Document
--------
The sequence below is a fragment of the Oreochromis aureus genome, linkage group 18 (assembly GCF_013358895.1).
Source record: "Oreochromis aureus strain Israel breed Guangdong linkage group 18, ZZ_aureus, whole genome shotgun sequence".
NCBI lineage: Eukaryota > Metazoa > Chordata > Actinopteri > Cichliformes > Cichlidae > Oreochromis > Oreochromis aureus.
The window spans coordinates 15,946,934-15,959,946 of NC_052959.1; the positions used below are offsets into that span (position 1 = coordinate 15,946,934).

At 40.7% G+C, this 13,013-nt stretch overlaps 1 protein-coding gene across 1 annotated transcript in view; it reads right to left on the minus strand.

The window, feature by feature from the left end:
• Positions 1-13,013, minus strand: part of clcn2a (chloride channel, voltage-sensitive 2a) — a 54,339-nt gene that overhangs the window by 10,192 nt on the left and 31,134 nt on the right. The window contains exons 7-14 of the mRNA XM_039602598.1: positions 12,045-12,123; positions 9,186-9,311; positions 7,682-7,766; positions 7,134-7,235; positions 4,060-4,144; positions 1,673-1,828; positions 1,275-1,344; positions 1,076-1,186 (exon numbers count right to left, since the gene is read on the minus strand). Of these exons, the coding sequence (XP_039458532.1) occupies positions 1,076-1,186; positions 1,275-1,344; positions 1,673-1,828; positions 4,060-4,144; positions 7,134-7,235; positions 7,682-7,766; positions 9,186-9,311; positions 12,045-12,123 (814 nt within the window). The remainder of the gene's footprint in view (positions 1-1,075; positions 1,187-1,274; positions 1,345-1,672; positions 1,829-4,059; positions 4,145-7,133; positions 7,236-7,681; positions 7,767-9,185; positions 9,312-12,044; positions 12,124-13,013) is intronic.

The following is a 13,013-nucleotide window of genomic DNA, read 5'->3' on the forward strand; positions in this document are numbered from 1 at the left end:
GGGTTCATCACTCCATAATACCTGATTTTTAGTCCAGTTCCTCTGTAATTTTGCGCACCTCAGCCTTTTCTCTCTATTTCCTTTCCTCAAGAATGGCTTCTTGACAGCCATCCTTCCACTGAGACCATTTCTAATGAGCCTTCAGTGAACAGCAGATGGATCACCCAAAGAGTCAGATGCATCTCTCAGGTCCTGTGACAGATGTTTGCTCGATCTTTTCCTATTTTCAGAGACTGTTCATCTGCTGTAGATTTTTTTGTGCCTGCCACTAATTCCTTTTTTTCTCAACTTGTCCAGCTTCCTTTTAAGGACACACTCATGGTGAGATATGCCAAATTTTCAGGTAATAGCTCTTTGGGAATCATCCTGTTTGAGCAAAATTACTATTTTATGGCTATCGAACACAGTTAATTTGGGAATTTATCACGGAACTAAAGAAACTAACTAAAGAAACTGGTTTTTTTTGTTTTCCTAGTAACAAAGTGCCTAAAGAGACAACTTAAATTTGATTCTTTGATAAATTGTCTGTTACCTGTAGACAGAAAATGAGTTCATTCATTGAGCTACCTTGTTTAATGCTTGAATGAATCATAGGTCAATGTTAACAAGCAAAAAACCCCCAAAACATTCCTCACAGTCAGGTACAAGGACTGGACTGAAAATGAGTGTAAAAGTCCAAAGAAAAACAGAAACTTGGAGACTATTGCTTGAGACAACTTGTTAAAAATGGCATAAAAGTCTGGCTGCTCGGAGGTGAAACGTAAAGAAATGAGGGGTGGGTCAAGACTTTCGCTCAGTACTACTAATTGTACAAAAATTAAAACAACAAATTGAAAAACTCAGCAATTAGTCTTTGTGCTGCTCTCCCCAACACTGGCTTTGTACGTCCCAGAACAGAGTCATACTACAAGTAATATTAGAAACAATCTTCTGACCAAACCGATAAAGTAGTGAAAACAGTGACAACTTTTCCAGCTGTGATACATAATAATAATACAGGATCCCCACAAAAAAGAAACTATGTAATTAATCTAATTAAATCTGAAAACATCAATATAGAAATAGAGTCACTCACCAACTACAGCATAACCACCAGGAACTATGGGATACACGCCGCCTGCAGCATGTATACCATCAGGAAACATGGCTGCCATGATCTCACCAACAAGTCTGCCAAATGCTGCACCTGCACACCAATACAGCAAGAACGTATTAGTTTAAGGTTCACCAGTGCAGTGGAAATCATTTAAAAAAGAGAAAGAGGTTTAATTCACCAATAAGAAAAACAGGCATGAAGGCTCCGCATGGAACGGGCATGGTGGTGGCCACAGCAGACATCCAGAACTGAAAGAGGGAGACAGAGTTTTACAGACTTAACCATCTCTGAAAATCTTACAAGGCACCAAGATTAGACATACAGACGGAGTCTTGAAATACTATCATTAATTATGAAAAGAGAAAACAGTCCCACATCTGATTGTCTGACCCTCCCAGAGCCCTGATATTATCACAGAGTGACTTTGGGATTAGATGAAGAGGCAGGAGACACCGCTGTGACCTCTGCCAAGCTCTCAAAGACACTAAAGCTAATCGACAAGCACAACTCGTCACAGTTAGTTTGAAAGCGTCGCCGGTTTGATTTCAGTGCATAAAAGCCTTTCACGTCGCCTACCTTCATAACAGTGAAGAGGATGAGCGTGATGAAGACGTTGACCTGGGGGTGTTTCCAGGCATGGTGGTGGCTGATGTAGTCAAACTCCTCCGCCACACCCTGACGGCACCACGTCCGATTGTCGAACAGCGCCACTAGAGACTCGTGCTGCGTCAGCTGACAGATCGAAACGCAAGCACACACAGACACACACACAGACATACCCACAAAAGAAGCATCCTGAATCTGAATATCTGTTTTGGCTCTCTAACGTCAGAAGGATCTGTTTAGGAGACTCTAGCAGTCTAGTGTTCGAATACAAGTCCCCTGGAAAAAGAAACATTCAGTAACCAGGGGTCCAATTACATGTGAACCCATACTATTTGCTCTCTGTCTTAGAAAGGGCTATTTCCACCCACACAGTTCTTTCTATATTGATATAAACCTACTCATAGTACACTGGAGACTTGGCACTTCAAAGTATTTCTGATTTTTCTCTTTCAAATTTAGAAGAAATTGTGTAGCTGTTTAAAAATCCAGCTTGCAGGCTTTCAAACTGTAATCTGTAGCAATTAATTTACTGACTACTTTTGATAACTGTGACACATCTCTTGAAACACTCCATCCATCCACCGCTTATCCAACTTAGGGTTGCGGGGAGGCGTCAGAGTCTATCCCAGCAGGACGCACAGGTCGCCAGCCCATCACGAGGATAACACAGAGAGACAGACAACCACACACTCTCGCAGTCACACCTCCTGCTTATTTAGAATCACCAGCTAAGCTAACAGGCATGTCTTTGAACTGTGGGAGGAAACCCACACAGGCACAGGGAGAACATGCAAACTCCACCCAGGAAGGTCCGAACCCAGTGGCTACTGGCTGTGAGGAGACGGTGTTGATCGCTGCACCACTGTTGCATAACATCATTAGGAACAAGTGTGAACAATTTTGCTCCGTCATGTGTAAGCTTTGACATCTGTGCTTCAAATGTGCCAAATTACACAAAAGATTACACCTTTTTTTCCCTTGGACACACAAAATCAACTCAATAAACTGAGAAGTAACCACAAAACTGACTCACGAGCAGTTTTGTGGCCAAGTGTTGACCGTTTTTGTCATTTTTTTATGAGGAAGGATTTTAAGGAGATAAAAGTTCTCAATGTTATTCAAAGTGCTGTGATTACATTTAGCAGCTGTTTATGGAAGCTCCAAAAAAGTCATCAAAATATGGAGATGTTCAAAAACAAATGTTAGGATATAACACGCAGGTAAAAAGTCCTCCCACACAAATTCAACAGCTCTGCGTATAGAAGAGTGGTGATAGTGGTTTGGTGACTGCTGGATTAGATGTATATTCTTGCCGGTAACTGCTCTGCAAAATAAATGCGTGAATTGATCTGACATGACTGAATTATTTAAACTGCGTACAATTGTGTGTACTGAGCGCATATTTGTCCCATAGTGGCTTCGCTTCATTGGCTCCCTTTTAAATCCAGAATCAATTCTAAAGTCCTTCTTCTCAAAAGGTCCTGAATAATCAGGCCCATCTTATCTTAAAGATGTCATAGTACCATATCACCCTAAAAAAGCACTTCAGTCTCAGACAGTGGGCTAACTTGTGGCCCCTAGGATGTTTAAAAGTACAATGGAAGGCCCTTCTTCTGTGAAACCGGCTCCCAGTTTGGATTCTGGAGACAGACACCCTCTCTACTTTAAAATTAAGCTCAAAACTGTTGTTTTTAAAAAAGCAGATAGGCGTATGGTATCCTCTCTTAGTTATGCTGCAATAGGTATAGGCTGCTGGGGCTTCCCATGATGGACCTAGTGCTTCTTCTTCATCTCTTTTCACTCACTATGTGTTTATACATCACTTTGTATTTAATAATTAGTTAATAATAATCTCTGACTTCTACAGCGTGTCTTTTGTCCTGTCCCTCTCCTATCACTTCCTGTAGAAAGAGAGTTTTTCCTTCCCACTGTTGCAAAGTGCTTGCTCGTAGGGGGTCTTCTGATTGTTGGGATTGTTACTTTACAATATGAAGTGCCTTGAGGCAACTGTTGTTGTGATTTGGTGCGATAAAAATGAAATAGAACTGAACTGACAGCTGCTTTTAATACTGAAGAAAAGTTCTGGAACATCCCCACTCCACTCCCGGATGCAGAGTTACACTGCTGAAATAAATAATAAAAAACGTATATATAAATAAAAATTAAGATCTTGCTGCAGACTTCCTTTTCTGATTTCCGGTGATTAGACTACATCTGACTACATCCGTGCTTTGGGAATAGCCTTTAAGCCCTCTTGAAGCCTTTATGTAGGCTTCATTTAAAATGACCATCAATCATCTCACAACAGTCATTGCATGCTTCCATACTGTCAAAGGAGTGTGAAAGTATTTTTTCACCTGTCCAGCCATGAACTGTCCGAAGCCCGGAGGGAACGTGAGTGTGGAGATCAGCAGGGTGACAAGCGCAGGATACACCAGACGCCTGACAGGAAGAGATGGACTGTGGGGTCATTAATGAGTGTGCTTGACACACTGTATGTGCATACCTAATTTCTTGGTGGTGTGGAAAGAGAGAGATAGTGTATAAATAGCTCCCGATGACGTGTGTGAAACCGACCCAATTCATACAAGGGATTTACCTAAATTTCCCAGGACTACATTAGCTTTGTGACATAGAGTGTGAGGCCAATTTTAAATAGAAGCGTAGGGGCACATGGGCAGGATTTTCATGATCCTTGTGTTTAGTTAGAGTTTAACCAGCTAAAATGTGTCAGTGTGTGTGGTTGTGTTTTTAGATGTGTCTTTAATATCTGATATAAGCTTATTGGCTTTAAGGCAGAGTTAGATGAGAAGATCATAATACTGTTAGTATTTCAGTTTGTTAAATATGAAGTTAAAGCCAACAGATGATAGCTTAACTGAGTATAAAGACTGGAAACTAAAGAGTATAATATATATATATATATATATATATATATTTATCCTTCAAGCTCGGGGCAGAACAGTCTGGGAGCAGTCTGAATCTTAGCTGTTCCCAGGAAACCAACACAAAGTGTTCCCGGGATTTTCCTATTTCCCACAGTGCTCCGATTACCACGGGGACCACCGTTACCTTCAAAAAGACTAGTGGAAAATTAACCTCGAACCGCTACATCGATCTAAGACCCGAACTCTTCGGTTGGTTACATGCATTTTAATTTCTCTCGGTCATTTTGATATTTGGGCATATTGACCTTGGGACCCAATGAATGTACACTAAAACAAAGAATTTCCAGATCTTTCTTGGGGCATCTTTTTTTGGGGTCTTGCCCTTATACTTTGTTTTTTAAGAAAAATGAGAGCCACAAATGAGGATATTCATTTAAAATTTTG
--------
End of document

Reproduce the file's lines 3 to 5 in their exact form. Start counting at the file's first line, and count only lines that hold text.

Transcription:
NCBI lineage: Eukaryota > Metazoa > Chordata > Actinopteri > Cichliformes > Cichlidae > Oreochromis > Oreochromis aureus.
The window spans coordinates 15,946,934-15,959,946 of NC_052959.1; the positions used below are offsets into that span (position 1 = coordinate 15,946,934).

At 40.7% G+C, this 13,013-nt stretch overlaps 1 protein-coding gene across 1 annotated transcript in view; it reads right to left on the minus strand.